(born Lesley Stein; December 3, 1933 – July 13, 2008) was
a radio announcer and television talk show host, a pioneer in
interactive broadcasting who also scored a spoken word hit with his
1971 recording of the poem Desiderata, winning a "Best Spoken Word"
Grammy. He was the first network television personality to compete
after Carson became a fixture of late-night
1.1 Early life
1.4 Later career
5 External links
Born in New York, Crane graduated from Tulane University, where he was
an English major. He spent four years in the United States Air Force,
as a jet pilot and helicopter flight instructor.
He began his radio career in 1958 at KONO in
San Antonio and later
worked at WPEN (now WKDN) in Philadelphia. In 1961, he became a
popular and controversial host for the radio powerhouse KGO in San
Francisco. With KGO's strong nighttime 50,000
Watt signal reaching as
far north as Seattle, Washington, and as far south as Los Angeles, he
attracted a regional audience in the West. Variety
described him as "the popular, confrontational and sometimes
controversial host of San Francisco's KGO. Helping to pioneer talk
radio, he was outspoken and outraged some callers by hanging up on
A late-night program airing weekdays from 11pm to 2am, Crane at the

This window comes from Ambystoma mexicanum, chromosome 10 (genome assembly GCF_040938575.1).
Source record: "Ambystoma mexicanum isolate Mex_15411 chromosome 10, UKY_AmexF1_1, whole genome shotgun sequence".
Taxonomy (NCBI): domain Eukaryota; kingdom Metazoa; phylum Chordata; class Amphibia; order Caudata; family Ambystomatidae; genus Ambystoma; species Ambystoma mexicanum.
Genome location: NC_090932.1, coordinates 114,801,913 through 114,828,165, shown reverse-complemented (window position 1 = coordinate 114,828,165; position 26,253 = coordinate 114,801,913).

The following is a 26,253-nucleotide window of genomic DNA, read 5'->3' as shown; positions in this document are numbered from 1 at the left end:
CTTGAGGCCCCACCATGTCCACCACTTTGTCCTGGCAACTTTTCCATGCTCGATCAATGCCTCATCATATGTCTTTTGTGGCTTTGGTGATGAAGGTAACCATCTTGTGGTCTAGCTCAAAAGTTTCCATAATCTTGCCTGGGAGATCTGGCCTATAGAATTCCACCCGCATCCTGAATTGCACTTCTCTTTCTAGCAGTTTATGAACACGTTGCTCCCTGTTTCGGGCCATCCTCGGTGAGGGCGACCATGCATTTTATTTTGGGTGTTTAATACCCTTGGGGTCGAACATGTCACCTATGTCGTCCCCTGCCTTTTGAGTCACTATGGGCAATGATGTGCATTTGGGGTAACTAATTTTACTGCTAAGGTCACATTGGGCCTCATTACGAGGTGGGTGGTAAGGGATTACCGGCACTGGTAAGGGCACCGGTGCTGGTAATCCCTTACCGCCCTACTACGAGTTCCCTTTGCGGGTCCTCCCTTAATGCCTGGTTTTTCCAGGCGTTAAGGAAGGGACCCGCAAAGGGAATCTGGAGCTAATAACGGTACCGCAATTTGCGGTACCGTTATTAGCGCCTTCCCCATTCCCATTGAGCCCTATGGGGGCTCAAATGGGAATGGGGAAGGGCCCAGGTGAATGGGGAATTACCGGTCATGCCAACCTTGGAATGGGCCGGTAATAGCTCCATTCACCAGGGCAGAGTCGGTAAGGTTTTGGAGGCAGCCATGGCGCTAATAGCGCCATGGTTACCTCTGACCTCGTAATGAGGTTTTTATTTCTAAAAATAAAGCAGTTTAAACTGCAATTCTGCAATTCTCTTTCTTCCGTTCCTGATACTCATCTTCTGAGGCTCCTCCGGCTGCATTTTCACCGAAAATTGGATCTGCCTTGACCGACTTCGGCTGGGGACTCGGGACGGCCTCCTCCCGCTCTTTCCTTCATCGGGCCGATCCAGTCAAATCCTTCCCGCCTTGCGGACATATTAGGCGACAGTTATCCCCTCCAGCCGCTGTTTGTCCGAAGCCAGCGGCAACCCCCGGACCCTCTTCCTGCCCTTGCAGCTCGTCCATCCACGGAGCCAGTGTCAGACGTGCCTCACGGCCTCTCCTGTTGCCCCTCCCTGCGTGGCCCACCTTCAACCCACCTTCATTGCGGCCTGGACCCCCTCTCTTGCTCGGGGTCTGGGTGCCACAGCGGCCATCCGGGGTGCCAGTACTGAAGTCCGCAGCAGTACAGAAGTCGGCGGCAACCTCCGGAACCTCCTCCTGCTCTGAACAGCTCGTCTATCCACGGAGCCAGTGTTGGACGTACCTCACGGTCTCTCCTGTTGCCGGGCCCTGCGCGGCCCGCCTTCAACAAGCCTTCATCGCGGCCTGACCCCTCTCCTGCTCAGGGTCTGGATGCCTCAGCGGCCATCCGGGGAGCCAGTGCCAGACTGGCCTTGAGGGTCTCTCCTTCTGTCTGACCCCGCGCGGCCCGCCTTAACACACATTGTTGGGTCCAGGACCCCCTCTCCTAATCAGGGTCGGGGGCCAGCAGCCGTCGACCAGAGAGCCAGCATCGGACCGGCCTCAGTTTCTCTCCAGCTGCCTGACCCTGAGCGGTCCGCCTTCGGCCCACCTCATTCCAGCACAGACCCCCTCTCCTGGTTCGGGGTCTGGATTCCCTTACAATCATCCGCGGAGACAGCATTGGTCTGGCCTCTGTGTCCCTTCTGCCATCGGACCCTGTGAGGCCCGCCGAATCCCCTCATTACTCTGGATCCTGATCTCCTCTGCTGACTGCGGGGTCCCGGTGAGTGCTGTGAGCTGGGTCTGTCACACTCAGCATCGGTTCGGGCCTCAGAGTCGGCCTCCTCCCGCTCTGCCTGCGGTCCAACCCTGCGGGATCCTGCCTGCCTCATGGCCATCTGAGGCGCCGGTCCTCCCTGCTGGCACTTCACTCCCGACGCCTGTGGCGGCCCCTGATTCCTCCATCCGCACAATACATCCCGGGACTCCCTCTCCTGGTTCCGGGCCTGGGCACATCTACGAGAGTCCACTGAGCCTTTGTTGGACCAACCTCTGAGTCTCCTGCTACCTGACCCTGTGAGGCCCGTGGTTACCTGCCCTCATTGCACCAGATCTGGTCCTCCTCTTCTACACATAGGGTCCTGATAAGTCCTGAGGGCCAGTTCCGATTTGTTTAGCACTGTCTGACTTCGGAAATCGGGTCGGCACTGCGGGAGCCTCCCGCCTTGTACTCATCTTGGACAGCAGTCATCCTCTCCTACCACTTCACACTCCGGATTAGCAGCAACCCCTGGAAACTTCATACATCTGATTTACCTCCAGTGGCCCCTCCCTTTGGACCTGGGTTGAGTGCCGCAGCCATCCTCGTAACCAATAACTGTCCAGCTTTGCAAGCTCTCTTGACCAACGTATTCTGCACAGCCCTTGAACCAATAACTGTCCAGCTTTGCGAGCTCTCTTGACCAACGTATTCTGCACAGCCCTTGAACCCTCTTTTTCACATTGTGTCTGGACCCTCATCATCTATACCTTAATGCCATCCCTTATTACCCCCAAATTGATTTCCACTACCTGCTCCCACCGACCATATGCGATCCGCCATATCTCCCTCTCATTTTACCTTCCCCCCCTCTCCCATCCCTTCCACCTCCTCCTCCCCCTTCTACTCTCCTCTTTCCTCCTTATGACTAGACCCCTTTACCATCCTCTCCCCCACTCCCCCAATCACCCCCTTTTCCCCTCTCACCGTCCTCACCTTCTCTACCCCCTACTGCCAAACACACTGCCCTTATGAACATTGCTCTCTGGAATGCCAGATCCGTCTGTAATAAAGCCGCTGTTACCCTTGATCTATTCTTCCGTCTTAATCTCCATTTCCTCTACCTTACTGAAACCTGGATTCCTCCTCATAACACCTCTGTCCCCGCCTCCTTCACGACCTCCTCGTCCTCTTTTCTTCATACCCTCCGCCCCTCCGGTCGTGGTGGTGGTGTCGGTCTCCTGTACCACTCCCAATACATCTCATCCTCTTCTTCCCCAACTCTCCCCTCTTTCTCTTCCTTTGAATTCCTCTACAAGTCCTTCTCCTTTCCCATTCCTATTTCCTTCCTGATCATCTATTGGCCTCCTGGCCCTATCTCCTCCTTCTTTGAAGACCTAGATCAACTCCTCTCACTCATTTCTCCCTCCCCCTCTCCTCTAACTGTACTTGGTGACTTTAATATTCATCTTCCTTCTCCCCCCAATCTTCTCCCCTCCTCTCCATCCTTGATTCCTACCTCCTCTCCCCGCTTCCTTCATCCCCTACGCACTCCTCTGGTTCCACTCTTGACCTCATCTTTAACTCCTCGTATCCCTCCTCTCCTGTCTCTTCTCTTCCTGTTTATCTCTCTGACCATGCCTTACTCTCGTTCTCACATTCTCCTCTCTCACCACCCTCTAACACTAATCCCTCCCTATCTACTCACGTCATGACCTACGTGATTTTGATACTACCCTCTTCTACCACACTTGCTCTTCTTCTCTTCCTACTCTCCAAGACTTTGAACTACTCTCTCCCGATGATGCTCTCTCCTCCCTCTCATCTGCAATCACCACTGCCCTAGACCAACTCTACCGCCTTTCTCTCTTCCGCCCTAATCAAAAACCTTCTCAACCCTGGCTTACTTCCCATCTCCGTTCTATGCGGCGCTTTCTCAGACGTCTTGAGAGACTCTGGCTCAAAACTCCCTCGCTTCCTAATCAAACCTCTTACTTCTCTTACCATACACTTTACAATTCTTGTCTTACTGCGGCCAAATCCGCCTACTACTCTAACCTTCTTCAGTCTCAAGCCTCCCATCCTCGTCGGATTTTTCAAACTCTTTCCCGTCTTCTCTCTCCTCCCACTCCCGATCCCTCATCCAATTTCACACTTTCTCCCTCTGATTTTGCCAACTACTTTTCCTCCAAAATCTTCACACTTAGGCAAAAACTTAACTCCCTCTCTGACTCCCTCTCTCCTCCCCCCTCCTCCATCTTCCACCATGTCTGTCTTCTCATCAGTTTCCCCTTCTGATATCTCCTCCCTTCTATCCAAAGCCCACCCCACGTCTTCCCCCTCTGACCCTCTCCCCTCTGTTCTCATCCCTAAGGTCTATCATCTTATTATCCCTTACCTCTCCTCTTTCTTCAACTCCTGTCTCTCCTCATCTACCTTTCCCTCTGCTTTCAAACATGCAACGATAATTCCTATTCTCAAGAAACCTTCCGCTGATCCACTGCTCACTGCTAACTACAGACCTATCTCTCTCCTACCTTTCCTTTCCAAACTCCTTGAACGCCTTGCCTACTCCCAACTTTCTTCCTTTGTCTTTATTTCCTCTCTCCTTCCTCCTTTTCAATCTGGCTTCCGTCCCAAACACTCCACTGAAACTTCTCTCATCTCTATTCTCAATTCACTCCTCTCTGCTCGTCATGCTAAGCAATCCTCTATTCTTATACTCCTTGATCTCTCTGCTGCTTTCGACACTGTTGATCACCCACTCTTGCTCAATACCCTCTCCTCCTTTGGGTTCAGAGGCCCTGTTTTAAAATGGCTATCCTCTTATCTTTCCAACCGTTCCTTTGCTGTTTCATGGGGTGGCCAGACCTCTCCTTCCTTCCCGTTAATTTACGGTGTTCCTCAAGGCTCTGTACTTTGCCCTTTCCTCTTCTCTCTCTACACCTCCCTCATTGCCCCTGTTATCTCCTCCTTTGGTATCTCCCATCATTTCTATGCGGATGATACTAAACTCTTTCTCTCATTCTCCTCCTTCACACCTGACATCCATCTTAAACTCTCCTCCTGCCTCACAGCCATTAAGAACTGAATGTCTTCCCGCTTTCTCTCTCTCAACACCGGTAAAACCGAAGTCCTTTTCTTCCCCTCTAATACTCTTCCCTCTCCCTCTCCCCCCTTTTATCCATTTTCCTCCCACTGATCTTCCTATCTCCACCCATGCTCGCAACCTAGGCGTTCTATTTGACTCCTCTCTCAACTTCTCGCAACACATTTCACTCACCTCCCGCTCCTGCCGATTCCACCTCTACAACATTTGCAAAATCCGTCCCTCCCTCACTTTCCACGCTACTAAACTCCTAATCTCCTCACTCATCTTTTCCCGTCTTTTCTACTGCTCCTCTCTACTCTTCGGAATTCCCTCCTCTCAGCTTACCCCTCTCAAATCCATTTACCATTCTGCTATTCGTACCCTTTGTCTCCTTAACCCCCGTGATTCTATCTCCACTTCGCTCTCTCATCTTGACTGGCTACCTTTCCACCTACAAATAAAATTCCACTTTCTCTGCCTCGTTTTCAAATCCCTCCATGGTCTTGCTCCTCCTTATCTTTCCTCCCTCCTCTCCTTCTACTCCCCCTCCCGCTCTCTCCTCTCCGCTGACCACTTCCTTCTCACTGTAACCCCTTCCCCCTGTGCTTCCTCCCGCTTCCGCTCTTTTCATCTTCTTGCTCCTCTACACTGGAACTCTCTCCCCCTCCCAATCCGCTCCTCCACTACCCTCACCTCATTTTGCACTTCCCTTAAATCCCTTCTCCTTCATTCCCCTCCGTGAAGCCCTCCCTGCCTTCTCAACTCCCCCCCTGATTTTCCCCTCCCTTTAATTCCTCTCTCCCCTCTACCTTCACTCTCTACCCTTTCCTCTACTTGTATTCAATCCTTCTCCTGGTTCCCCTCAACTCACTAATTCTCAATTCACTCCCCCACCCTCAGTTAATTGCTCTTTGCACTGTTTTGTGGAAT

hungry i (1962–63) found Crane interacting with owner and impresario
Enrico Banducci and interviewing such talents as
Barbra Streisand and
Professor Irwin Corey.
Crane, along with KRLA general manager John Barrett, were the original
people "responsible for creating the
Top 40 (list of the most
requested pop songs)," said
Casey Kasem in a 1990 interview.
Scenes from Crane's television talk show in 1964.
In 1963, Crane moved to
New York City
New York City to host Night Line, a
1:00 a.m. talk show on WABC-TV, the American Broadcasting
Company's flagship station. The first American TV appearance of The
Rolling Stones was on Crane's program in June 1964 when only New
Yorkers could see it. The program debuted nationwide with a trial run
(telecast nightly for two weeks) in August 1964 starting at
11:15 p.m. on the ABC schedule and titled The
Les Crane Show. It
was the first network program to compete with The Tonight Show
Starring Johnny Carson.
ABC network officials used kinescopes of two episodes from the August
1964 trial run to pitch the show to affiliates that had not yet signed
up to carry the program. One episode featured the mother of Lee Harvey
Oswald debating Oswald's guilt with noted attorney Melvin Belli, Crane
and audience members. The other featured
Norman Mailer and Richard
Burton. Burton encouraged Crane to recite the "gravedigger speech"
from Hamlet, and Crane did.
More affiliates signed up for a November relaunch of The Les Crane
Look (American magazine)
Look (American magazine) ran a prominent feature story with
captioned still photographs from the August episodes. One image
Shelley Winters debating a controversial issue with Jackie
May Craig (journalist)
May Craig (journalist) and William F. Buckley.
While some critics found Crane's late-night series innovative (indeed,